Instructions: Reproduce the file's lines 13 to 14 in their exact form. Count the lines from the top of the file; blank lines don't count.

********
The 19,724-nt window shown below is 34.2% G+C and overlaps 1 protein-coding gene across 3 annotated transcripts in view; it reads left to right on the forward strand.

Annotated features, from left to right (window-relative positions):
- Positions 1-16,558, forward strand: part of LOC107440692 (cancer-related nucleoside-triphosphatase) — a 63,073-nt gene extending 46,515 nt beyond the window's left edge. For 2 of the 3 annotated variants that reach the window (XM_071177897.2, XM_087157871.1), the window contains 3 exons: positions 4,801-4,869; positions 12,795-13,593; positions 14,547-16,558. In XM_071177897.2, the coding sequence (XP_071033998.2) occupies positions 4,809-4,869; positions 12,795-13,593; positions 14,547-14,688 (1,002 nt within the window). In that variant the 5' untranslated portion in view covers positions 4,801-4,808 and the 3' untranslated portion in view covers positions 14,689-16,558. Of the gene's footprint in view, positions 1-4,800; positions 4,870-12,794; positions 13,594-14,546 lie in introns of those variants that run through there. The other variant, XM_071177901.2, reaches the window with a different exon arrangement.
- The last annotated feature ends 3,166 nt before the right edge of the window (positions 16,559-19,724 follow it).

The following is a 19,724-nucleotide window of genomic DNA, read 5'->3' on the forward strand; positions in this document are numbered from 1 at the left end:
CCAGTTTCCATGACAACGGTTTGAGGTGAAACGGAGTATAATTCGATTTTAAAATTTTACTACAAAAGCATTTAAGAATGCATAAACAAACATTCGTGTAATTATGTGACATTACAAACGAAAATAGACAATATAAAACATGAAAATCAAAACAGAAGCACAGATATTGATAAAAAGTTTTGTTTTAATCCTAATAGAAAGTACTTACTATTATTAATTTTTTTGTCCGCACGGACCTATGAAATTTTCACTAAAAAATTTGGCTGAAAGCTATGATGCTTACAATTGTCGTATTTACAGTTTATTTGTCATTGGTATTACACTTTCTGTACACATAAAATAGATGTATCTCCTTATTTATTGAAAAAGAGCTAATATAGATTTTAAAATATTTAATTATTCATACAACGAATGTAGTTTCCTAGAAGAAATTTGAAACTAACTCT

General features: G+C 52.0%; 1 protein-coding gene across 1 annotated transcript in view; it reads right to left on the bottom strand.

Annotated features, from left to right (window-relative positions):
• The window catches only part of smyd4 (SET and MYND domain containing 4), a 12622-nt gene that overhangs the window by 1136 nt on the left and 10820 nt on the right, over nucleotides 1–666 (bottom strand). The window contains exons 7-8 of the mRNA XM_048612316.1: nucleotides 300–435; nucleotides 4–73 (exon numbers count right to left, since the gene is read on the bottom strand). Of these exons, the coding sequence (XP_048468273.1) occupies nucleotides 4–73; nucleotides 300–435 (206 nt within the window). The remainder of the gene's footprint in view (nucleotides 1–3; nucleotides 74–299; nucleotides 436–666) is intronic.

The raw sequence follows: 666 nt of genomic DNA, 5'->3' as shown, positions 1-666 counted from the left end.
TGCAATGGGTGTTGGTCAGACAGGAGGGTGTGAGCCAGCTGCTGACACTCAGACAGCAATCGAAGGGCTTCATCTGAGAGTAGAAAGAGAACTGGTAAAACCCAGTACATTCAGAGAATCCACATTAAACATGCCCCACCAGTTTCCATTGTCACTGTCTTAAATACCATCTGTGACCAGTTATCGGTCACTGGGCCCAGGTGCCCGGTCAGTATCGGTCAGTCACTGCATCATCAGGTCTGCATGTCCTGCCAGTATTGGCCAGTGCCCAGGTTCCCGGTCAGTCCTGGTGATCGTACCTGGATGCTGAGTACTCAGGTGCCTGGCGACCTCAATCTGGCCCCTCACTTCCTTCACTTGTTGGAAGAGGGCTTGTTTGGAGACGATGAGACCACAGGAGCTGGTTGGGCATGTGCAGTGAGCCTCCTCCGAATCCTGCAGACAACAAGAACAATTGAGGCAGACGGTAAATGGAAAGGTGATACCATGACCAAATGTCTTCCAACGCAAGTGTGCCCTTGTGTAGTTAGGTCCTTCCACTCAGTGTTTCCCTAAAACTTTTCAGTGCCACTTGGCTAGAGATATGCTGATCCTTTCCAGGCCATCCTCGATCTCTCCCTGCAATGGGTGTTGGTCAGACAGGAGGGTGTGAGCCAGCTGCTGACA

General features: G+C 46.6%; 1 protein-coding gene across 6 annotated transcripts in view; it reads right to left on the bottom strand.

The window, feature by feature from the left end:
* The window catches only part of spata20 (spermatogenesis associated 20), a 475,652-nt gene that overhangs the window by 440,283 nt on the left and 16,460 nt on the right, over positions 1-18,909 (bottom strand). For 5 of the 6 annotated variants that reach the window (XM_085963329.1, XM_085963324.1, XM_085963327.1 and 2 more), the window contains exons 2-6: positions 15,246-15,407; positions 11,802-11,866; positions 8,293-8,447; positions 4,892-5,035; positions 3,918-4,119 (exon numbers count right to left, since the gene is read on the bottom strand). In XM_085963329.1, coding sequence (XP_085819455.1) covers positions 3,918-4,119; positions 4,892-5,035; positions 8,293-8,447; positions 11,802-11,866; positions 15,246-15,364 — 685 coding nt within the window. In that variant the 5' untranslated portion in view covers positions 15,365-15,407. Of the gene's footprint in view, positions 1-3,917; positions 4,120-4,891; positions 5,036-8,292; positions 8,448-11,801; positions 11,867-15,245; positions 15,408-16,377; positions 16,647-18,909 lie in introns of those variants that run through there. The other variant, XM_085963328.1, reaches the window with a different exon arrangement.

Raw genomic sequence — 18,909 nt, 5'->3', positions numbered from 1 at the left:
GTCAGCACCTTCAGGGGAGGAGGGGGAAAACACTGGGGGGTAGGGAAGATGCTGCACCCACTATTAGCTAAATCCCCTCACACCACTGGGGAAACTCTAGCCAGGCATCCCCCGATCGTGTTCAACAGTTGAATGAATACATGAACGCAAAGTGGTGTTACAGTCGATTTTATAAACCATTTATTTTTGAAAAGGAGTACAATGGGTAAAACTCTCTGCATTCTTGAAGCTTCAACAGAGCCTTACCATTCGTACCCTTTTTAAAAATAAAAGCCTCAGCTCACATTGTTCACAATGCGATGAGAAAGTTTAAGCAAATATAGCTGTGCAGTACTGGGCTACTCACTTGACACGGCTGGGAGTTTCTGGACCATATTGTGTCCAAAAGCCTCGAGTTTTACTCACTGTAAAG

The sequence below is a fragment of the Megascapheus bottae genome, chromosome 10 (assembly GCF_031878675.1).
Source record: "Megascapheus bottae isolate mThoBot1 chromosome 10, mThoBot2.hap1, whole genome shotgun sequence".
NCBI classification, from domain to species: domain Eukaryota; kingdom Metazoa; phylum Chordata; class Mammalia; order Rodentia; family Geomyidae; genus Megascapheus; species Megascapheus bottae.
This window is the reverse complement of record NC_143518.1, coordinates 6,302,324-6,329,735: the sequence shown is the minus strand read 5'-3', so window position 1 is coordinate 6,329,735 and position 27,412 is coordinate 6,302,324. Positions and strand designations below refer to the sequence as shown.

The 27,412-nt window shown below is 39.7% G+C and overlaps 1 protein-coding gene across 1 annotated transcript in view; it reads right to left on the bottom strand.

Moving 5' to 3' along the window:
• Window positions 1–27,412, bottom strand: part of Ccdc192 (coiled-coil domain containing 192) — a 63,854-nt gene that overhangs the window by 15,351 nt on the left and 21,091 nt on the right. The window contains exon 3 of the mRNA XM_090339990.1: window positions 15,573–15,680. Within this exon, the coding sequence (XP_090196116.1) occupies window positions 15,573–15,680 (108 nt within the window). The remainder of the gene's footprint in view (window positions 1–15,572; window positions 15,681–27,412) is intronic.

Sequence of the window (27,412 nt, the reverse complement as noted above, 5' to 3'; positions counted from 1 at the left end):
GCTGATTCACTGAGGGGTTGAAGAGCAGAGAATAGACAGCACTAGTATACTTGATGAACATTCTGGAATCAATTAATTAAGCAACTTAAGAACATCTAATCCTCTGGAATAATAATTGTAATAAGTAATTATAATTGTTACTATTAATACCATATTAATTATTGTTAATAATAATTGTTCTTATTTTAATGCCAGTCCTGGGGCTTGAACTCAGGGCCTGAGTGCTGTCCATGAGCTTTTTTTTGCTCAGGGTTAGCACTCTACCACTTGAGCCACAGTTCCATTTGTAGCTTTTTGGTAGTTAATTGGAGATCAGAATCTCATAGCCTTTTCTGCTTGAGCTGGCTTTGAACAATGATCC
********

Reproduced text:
The window, feature by feature from the left end:
* The window catches only part of spata20 (spermatogenesis associated 20), a 475,652-nt gene that overhangs the window by 440,283 nt on the left and 16,460 nt on the right, over positions 1-18,909 (bottom strand). For 5 of the 6 annotated variants that reach the window (XM_085963329.1, XM_085963324.1, XM_085963327.1 and 2 more), the window contains exons 2-6: positions 15,246-15,407; positions 11,802-11,866; positions 8,293-8,447; positions 4,892-5,035; positions 3,918-4,119 (exon numbers count right to left, since the gene is read on the bottom strand). In XM_085963329.1, coding sequence (XP_085819455.1) covers positions 3,918-4,119; positions 4,892-5,035; positions 8,293-8,447; positions 11,802-11,866; positions 15,246-15,364 — 685 coding nt within the window. In that variant the 5' untranslated portion in view covers positions 15,365-15,407. Of the gene's footprint in view, positions 1-3,917; positions 4,120-4,891; positions 5,036-8,292; positions 8,448-11,801; positions 11,867-15,245; positions 15,408-16,377; positions 16,647-18,909 lie in introns of those variants that run through there. The other variant, XM_085963328.1, reaches the window with a different exon arrangement.